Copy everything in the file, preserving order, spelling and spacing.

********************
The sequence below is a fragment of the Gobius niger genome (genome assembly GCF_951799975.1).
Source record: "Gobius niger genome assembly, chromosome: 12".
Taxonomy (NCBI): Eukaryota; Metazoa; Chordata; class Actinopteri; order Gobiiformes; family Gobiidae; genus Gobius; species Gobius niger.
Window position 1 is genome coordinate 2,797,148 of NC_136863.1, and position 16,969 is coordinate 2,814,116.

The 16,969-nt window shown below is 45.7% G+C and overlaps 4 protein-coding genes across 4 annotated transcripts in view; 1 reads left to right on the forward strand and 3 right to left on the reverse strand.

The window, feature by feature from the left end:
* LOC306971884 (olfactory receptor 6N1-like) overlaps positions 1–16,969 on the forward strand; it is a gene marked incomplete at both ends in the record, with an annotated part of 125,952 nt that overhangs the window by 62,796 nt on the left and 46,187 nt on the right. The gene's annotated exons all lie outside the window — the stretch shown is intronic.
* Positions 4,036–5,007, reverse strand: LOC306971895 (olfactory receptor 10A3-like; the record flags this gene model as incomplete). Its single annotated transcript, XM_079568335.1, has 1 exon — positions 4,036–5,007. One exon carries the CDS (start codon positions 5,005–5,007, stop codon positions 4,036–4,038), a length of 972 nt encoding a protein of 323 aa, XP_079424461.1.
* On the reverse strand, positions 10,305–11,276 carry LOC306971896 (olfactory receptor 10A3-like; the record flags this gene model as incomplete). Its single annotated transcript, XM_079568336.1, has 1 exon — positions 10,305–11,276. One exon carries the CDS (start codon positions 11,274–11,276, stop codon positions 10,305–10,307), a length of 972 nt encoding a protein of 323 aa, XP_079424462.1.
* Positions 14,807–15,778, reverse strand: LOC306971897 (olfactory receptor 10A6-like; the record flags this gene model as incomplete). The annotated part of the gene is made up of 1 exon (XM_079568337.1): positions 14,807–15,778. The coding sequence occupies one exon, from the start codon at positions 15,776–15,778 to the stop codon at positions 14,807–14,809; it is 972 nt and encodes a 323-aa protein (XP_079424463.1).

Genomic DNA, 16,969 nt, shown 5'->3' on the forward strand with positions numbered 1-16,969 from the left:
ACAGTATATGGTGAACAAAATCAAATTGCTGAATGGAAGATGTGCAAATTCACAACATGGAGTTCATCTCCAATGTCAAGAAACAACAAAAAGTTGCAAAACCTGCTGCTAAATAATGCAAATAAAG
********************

The sequence below is a fragment of the Gobius niger genome (genome assembly GCF_951799975.1).
Source record: "Gobius niger genome assembly, chromosome: 12".
Taxonomy (NCBI): Eukaryota; Metazoa; Chordata; class Actinopteri; order Gobiiformes; family Gobiidae; genus Gobius; species Gobius niger.
Window position 1 is genome coordinate 2,797,148 of NC_136863.1, and position 16,969 is coordinate 2,814,116.

The 16,969-nt window shown below is 45.7% G+C and overlaps 4 protein-coding genes across 4 annotated transcripts in view; 1 reads left to right on the forward strand and 3 right to left on the reverse strand.

The window, feature by feature from the left end:
* LOC306971884 (olfactory receptor 6N1-like) overlaps positions 1–16,969 on the forward strand; it is a gene marked incomplete at both ends in the record, with an annotated part of 125,952 nt that overhangs the window by 62,796 nt on the left and 46,187 nt on the right. The gene's annotated exons all lie outside the window — the stretch shown is intronic.
* Positions 4,036–5,007, reverse strand: LOC306971895 (olfactory receptor 10A3-like; the record flags this gene model as incomplete). Its single annotated transcript, XM_079568335.1, has 1 exon — positions 4,036–5,007. One exon carries the CDS (start codon positions 5,005–5,007, stop codon positions 4,036–4,038), a length of 972 nt encoding a protein of 323 aa, XP_079424461.1.
* On the reverse strand, positions 10,305–11,276 carry LOC306971896 (olfactory receptor 10A3-like; the record flags this gene model as incomplete). Its single annotated transcript, XM_079568336.1, has 1 exon — positions 10,305–11,276. One exon carries the CDS (start codon positions 11,274–11,276, stop codon positions 10,305–10,307), a length of 972 nt encoding a protein of 323 aa, XP_079424462.1.
* Positions 14,807–15,778, reverse strand: LOC306971897 (olfactory receptor 10A6-like; the record flags this gene model as incomplete). The annotated part of the gene is made up of 1 exon (XM_079568337.1): positions 14,807–15,778. The coding sequence occupies one exon, from the start codon at positions 15,776–15,778 to the stop codon at positions 14,807–14,809; it is 972 nt and encodes a 323-aa protein (XP_079424463.1).

Genomic DNA, 16,969 nt, shown 5'->3' on the forward strand with positions numbered 1-16,969 from the left:
ACAGTATATGGTGAACAAAATCAAATTGCTGAATGGAAGATGTGCAAATTCACAACATGGAGTTCATCTCCAATGTCAAGAAACAACAAAAAGTTGCAAAACCTGCTGCTAAATAATGCAAATAAAG